Power from on High
. With that book in print, I had credibility that I was able to build upon. The following three books were all published by the University of Utah Press. For all four books, the process of editing and publishing has been remarkably smooth—even enjoyable. Writing over 150 scientific papers trained me to self-edit and I think that was the key to the smoothness of the publishing process.
When researching your books, you read thousands of pages of archival materials. What is your method for taking notes and organizing the information when it comes time to write?
I was very fortunate that my historical research began at the same time that personal computers became affordable. For all four books, I spent years tracking down source material, which I entered verbatim into the computer in chronological order. Only when the research phase was complete did I then go through my entire database, line upon line, and build subject files. In the case of the McKay biography, the database amounted to 15,000 single-spaced pages, I had about one hundred files, but only sixteen rose to the level that I considered significant—that is, important and self-contained stories—and those became the chapters. By the time the subject files were complete, the heavy lifting was done. The actual writing process was really quite enjoyable, both because the material was already digested, and because all of it was already in my laptop.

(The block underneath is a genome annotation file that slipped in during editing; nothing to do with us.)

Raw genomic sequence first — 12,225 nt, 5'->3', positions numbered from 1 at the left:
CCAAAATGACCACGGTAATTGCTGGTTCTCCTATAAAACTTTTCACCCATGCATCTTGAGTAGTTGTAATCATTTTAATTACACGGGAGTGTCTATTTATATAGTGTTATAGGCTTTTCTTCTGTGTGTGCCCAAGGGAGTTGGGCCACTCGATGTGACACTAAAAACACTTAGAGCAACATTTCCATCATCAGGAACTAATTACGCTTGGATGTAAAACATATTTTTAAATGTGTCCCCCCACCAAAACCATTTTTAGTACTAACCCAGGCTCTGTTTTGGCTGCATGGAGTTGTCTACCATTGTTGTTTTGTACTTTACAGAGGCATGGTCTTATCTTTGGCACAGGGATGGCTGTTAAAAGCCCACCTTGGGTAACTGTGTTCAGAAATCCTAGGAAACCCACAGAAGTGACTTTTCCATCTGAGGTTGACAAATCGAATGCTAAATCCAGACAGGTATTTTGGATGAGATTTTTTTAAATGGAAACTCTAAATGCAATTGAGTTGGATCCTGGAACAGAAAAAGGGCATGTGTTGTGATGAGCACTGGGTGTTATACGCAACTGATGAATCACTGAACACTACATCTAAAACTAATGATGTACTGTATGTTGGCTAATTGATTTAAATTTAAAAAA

What is your greatest challenge when it comes to writing?
Determining when the research phase has been completed. One never sees everything that exists, and so it is a challenge for me to be able to satisfy myself that I have drilled at least deep enough that I have mastered the subject.
Which of your three books with the University of Utah Press
David O. McKay, Leonard Arrington, Gay Rights and the Mormon Church
—is your favorite? Why?
Which of my three kids is my favorite? Bad question! McKay was the most influential, in part because of his preeminent position as church president for so many years at such a pivotal time in history. Arrington was the most honored, receiving the Evans Biography Award. But
may become the most important, because it has the potential to save lives. If it saves one life, it will have done what none of my others books did.
The topic of
Gay Rights and the Mormon Church
is quite controversial. What led you to choose it? Do you have any concerns about how the book will be received?